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PHP help understanding the number_format()

Posted on 2003-03-02
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Last Modified: 2008-03-03
Hi

I am just learning PHP and I can't understand why formating the same number twice gives a different result

I.E. the code below returns

Total including tax: $1,000.50
Total including tax: $1.00

Maybe someone could shed some light on this so I understand it better


<?
$totalamount = 1000.50;
 $totalamount = number_format($totalamount, 2);
  echo "Total including tax: $".$totalamount."<br>\n";
  $totalamount = number_format($totalamount, 2);
    echo "Total including tax: $".$totalamount."<br>\n";
?>

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Question by:profess
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3 Comments
 
LVL 2

Expert Comment

by:dboeke
ID: 8054077
If you check out the php manual:

http://www.php.net/manual/en/function.number-format.php

you will see that the function number_format() has the following signature:

string number_format ( float number [, int decimals [, string dec_point [, string thousands_sep]]])

The function requires a floating-point number (float) as the first parameter, and you also supplied the number of decimal places (2) which is an integer (int) as the second parameter.

The function returns a String as its output.

The first time that you run execute the function, your code looks like this:

$totalamount = 1000.50;
$totalamount = number_format($totalamount, 2);

the second line is equivalent to:  $totalamount = number_format(1000.50, 2);

when this line is finished executing, you have changed $totalamount to a String $total amount is now equal to “1,000.50”

Now, the second time you execute the command, your code looks like this:

$totalamount = number_format($totalamount, 2);

This line is equivalent to writing:  $totalamount = number_format(“1,000.50”, 2);

Because the number_format function requires a float as the first parameter, and you supplied a string, php first converts your string to a float. Since the comma is a valid decimal separator in Europe, the floating-point number it converts to is 1.000.  So logically, your statement is equivalent to:  $totalamount = number_format(1.000, 2);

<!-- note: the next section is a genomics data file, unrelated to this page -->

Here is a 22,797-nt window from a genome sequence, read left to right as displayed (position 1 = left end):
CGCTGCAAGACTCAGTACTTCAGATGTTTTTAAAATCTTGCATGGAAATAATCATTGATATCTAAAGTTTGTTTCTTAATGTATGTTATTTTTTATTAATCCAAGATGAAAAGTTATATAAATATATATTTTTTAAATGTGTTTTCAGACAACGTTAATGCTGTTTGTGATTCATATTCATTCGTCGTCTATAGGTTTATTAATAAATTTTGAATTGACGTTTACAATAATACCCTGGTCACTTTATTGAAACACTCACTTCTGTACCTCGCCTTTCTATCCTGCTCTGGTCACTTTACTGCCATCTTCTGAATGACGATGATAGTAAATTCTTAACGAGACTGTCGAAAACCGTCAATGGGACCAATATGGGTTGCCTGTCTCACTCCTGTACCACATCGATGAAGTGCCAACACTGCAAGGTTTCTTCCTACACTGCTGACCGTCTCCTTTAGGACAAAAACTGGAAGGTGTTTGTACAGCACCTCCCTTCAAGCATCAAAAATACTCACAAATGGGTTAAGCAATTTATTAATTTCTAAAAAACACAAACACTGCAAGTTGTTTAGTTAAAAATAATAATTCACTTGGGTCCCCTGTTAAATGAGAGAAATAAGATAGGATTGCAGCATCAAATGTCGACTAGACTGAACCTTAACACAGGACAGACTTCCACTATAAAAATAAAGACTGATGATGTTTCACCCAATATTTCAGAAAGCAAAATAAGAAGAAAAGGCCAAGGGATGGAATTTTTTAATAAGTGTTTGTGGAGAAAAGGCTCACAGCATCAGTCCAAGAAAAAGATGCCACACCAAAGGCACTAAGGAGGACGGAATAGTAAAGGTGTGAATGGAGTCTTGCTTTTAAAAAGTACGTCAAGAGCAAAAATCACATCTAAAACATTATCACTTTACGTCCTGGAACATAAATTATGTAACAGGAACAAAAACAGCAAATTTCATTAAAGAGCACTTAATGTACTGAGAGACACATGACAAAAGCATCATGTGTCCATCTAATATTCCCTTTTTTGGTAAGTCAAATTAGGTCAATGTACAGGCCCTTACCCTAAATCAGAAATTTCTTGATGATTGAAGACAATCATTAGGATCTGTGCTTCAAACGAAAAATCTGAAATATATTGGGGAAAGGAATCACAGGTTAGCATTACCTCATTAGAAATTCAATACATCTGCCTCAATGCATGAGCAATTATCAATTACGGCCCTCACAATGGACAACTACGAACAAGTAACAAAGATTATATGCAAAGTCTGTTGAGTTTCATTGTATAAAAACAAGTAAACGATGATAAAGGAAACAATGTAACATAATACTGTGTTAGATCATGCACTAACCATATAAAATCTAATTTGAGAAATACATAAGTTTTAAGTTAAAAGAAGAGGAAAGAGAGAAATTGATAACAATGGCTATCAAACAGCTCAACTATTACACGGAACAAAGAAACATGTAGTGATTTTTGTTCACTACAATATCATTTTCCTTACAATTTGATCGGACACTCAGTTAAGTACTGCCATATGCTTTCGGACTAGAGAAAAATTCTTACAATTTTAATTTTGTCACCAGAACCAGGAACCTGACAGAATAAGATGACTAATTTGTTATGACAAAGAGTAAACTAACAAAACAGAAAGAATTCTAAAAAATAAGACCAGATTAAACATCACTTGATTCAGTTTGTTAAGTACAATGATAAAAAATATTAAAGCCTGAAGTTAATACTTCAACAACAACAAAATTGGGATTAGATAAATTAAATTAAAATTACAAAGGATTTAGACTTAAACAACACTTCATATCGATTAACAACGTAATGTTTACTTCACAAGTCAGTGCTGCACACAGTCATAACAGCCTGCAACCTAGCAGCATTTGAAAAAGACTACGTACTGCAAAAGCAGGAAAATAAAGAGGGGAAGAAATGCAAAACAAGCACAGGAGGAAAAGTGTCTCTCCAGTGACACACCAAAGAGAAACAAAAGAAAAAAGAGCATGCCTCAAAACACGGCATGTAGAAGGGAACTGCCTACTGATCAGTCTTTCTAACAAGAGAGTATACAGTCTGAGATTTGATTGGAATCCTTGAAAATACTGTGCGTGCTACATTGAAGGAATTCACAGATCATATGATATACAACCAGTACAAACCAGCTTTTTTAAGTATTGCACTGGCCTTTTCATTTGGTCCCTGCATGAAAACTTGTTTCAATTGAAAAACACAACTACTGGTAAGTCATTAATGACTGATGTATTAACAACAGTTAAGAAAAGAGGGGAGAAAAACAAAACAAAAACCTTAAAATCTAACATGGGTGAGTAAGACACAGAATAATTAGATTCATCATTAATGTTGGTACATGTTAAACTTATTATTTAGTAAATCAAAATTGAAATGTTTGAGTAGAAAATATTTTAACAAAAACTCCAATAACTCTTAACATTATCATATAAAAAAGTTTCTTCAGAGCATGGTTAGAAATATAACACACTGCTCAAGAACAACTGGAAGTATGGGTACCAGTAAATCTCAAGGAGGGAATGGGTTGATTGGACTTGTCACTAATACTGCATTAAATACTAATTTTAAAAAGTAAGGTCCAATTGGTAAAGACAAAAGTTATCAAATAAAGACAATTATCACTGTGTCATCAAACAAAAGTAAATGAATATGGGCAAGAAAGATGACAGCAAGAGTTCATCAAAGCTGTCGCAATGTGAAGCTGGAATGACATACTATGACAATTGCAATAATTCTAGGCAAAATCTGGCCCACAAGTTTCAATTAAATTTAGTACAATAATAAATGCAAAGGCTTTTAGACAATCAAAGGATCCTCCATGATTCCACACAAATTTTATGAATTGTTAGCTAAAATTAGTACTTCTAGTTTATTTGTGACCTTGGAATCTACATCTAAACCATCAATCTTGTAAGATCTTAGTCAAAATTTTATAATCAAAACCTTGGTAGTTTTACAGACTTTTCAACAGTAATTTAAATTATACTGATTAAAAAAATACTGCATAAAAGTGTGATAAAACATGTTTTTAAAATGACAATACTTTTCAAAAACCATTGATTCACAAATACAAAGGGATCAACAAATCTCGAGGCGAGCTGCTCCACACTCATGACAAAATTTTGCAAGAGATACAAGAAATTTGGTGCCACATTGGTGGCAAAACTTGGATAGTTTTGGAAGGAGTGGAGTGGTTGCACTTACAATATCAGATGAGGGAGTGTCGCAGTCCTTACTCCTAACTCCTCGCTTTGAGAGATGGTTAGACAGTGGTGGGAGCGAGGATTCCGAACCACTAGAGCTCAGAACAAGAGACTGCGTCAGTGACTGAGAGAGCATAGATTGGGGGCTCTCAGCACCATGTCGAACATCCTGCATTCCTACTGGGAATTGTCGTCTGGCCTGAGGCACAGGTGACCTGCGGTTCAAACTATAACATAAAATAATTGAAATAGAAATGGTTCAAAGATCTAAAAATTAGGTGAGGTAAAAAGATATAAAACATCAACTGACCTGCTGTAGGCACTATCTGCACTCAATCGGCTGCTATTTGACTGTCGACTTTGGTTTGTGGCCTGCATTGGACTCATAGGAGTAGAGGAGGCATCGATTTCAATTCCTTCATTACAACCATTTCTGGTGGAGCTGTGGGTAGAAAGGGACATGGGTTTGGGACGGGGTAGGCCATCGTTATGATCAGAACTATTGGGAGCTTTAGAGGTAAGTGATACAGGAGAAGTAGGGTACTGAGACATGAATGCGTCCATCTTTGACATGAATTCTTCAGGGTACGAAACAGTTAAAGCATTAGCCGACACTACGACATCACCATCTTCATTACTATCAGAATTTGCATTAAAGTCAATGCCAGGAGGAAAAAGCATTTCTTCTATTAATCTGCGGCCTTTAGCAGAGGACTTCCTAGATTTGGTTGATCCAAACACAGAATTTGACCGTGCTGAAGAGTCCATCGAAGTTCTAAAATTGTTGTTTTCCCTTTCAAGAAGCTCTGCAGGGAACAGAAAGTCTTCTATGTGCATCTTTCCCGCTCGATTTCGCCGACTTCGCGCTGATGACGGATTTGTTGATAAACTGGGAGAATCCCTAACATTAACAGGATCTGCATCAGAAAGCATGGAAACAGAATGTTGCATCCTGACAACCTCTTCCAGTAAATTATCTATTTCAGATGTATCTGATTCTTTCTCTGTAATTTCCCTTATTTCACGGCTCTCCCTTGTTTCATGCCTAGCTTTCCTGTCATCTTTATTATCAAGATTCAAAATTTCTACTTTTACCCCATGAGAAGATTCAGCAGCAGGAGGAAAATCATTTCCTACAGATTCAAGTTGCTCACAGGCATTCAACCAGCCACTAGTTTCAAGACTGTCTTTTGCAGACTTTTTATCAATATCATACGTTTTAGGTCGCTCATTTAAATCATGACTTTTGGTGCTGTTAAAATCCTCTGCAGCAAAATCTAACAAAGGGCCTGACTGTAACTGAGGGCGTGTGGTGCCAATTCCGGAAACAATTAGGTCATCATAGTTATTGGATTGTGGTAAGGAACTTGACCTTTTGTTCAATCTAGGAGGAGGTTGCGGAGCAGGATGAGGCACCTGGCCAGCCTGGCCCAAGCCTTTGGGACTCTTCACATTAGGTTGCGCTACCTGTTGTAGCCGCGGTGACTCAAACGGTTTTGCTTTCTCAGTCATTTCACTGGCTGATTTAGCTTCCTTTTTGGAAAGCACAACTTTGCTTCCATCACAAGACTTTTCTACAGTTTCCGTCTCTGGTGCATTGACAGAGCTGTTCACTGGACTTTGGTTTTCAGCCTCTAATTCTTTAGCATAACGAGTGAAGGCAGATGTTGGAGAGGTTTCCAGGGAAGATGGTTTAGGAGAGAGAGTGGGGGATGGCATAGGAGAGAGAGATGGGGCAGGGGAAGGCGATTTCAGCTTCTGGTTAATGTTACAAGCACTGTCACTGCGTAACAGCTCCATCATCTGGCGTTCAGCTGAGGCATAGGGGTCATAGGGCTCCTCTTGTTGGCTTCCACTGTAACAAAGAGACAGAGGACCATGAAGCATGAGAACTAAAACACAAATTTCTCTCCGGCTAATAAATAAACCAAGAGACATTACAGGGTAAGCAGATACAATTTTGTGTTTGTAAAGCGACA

To solve the problem, don’t mix variable types, keep strings strings, and numbers numbers:

<?
$fltTotalAmount = 1000.50;
$strTotalAmount = number_format($fltTotalAmount, 2);
 echo "Total including tax: $".$strTotalAmount."<br>\n";
 $strTotalAmount = number_format($fltTotalAmount, 2);
   echo "Total including tax: $".$strTotalAmount."<br>\n";
?>

0
 
LVL 2

Accepted Solution

by:
dboeke earned 200 total points
ID: 8054097
Because I copied and pasted, it changed my smart (or maybe they should be dumb) quotes to boxes like this:  ““““

The middle part of my answer should look like this:

When this line is finished executing, you have changed $totalamount to a String $total amount is now equal to "1,000.50"

Now, the second time you execute the command, your code looks like this:

$totalamount = number_format($totalamount, 2);

this line is equivalent to writing:  $totalamount = number_format("1,000.50", 2);
0
 

Author Comment

by:profess
ID: 8054196
Thankyou, I had just accidently number_formated the same var twice the code was much larger and it was quite difficult to find....that is why I wanted to make sure I understood it.
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